“President Biden and Secretary Mayorkas haven’t violated the law. And I suspect that members of the GOP and Congress know that full well, and so they don’t want to use any term that suggests that there may be a legal violation here. And so they’re using this sort of made-up term that has a quasi-military frame to sound vaguely official, but it’s really nothing that corresponds to what we would understand from the history of impeachment as a high crime and misdemeanor as the framers would have conceived,” she said. 

The dereliction of duty argument has taken a greater focus in recent weeks amid waning numbers of people arriving at the border. Earlier this year, many in the GOP argued that Mayorkas failed to follow a law that requires perfection at the border to achieve “operational control.” 

Republicans have become more focused on arguing that Biden officials have violated immigration laws, particularly those dealing with detaining and releasing migrants that arrive at the border. 

They also see a wave of fentanyl deaths as a failure to secure the border, though the vast majority of fentanyl that enters the U.S. is believed to come through ports of entry. 

The Department of Homeland Security has argued Mayorkas has acted within his authority because the U.S. simply doesn’t have the capacity to detain every person that seeks to enter the country, while parole laws allow DHS to permit some migrants to enter the U.S. while they await a determination in immigration court as to securing a more permanent legal status. The department has repeatedly encouraged Congress to take action to update immigration laws. 

The White House, meanwhile, dismissed Boebert’s resolution as “staging baseless political stunts.”  

“What you would need in order to move forward with impeachment is some finding that they have violated the law,” Goldman said. 

“So the notion that he’s violated his oath of office is just simply saying that he in their view is not following the law, but what it amounts to without any evidence — and they have none — is just a disagreement about how we’re dealing with the influx of migrants into this country who are largely escaping completely devastated governments [and] catastrophic situations,” he said, adding that the Biden administration has tried to deal with that “in a humane way.”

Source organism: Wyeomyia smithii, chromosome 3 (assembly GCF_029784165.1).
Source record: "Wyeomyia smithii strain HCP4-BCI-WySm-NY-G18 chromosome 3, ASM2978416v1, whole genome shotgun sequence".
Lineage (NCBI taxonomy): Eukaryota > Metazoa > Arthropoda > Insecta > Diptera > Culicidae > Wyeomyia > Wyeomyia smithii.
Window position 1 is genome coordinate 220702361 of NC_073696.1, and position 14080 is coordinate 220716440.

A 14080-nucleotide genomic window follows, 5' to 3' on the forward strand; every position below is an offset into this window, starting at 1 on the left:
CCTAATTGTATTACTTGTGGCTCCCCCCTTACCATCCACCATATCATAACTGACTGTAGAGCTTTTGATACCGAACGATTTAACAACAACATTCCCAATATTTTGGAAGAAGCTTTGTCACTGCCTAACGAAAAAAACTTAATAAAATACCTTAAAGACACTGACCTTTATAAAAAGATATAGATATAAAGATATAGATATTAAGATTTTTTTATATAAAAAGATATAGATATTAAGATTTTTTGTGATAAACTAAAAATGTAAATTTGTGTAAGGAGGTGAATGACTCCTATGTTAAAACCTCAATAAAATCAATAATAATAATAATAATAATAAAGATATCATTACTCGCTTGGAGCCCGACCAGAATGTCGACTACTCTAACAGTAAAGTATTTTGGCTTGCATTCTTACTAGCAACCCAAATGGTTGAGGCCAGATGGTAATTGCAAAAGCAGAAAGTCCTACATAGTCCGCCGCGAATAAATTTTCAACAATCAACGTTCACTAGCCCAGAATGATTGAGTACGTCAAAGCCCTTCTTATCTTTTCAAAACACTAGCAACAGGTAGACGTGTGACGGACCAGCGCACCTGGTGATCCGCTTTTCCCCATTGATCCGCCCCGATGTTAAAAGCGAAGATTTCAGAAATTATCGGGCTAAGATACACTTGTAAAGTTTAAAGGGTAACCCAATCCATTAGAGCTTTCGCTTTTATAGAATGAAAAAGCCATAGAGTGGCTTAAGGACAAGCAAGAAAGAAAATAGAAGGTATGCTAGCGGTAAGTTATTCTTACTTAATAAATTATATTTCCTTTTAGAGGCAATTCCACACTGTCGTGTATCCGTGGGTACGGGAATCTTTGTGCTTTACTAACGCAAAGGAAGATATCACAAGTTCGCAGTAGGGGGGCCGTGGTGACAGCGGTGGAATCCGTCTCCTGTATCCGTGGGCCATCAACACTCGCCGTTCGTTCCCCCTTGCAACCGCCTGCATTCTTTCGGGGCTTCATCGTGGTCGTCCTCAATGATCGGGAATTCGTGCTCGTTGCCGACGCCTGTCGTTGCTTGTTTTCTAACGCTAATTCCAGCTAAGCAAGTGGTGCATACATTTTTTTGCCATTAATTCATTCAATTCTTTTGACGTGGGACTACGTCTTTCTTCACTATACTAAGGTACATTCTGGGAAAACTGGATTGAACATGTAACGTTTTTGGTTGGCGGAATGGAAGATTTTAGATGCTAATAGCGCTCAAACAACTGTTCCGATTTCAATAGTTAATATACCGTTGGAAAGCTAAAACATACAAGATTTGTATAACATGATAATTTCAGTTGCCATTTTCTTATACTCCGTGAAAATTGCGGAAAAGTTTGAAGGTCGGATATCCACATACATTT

When asked about the legal underpinnings of dereliction of duty by The Hill, Green pointed to the statutes governing the military and the Uniform Code of Military Justice (UCMJ). 

“The United States is not secure. His job is to secure the United States. He’s failed. That’s a dereliction of his duty,” Green said, noting the oath he took when entering West Point. 

“Mayorkas’s oath is the same, right? It’s not to the geography of America. It’s not to the flag. It’s to the Constitution, the idea of America and to the way the Constitution orchestrates how the government is to work.”  

The roots in the Uniform Code of Military Justice could be problematic for making a case. 

“Neither Biden nor Mayorkas are subject to the UCMJ because they’re both civilians,” Finkelstein said. “Dereliction of duty as a military term does not apply to the Secretary of Homeland Security, nor does it apply to the president.” 

Impatience, however, is growing among some in the Republican Party.  

Lawmakers have introduced 11 impeachment resolutions for various Biden administration officials in the past two months. 

“I would hope that it would be this year — and very soon,” Boebert told reporters last week.  

Rep. Adam Schiff (D-Calif.), who served as an impeachment manager for Trump’s first impeachment, dismissed the efforts as another example of Republicans “dragging down the institution of Congress.” 

“I am concerned that as they always do, they use a process that is properly applied as a precedent to abuse the process. But this is all about ingratiating yourself among MAGA members and Trump followers and it’s disgraceful,” he said. 

“It’s consuming the time of Congress to keep going through these right-wing exercises designed to gain Trump’s favor.” 

Source: The Hill